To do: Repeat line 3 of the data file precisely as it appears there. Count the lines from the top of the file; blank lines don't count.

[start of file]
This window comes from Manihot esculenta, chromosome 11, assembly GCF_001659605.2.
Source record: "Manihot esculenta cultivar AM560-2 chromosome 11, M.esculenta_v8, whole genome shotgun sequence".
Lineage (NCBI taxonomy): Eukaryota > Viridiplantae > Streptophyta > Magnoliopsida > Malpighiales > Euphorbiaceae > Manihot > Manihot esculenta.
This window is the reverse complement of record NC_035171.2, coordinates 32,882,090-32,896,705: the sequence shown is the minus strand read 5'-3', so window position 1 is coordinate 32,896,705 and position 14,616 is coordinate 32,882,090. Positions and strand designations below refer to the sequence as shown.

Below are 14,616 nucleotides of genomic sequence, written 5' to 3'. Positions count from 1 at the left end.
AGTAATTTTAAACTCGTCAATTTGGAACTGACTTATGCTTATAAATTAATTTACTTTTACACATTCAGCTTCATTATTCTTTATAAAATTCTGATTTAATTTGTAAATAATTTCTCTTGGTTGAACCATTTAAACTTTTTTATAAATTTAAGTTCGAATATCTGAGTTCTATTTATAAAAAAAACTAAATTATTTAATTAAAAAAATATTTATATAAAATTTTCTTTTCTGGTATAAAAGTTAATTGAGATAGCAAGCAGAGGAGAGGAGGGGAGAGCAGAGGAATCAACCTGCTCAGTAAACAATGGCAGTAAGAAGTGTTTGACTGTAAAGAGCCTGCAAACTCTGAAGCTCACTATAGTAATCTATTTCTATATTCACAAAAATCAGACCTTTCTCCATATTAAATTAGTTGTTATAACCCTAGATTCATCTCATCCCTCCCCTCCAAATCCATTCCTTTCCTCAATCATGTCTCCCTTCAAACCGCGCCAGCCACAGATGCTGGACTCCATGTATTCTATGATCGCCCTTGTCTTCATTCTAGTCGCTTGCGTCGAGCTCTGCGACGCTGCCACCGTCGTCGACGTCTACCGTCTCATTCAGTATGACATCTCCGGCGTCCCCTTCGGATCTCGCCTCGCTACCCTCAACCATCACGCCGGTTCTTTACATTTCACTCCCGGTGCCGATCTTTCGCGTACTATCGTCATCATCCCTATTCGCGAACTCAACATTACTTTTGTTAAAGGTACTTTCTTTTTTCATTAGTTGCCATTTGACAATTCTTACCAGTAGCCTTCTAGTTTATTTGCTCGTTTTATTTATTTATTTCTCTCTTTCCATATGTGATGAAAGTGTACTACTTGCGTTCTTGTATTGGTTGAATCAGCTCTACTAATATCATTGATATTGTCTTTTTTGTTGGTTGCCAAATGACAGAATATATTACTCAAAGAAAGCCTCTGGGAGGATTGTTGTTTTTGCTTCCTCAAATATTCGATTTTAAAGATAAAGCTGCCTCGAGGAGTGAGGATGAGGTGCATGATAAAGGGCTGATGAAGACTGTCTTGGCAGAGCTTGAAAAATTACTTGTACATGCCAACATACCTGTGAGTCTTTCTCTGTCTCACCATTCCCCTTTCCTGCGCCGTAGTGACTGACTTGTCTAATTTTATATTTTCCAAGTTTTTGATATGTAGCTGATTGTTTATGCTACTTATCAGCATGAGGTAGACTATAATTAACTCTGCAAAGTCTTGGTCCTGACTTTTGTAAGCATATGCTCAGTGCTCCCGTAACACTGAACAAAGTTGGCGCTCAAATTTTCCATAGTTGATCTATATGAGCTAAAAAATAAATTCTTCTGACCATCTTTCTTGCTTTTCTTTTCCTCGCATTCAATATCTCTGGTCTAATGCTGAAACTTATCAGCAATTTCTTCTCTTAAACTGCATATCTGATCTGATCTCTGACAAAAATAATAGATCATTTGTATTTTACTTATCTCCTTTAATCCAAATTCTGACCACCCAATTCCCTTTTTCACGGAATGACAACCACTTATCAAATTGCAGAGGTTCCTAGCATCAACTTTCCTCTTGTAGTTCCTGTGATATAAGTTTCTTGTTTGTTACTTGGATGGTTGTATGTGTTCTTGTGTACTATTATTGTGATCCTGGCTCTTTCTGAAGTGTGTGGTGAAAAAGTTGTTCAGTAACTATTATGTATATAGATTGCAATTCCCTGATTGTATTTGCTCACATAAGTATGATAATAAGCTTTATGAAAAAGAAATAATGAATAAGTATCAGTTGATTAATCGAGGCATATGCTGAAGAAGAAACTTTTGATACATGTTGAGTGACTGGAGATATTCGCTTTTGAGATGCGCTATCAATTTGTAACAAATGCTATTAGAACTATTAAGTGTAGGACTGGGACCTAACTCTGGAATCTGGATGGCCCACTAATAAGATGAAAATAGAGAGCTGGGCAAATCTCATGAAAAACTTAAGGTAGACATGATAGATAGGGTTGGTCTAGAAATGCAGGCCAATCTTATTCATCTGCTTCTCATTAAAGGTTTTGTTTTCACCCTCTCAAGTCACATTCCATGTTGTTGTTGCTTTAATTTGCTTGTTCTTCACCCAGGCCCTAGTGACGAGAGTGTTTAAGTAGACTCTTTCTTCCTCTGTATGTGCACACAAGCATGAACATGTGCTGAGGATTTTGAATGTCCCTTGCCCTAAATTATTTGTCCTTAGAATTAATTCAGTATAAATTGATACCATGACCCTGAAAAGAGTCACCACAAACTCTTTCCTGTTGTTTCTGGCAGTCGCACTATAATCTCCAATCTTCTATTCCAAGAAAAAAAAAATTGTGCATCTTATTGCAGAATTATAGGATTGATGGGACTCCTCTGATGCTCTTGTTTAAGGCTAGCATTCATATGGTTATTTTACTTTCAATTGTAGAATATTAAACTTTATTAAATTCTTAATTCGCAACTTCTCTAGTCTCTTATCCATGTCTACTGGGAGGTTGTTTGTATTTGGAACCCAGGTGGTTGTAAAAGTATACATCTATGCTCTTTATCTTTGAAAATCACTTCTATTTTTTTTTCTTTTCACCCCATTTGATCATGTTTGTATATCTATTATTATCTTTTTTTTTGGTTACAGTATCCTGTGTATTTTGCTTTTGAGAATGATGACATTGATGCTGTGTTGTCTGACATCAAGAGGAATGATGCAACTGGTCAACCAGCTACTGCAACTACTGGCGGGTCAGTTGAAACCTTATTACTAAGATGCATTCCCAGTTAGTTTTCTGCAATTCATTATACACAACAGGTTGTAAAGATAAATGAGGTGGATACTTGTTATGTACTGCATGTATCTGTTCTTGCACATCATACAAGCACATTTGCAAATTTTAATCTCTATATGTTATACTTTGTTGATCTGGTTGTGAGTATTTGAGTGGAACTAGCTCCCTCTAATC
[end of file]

Lineage (NCBI taxonomy): Eukaryota > Viridiplantae > Streptophyta > Magnoliopsida > Malpighiales > Euphorbiaceae > Manihot > Manihot esculenta.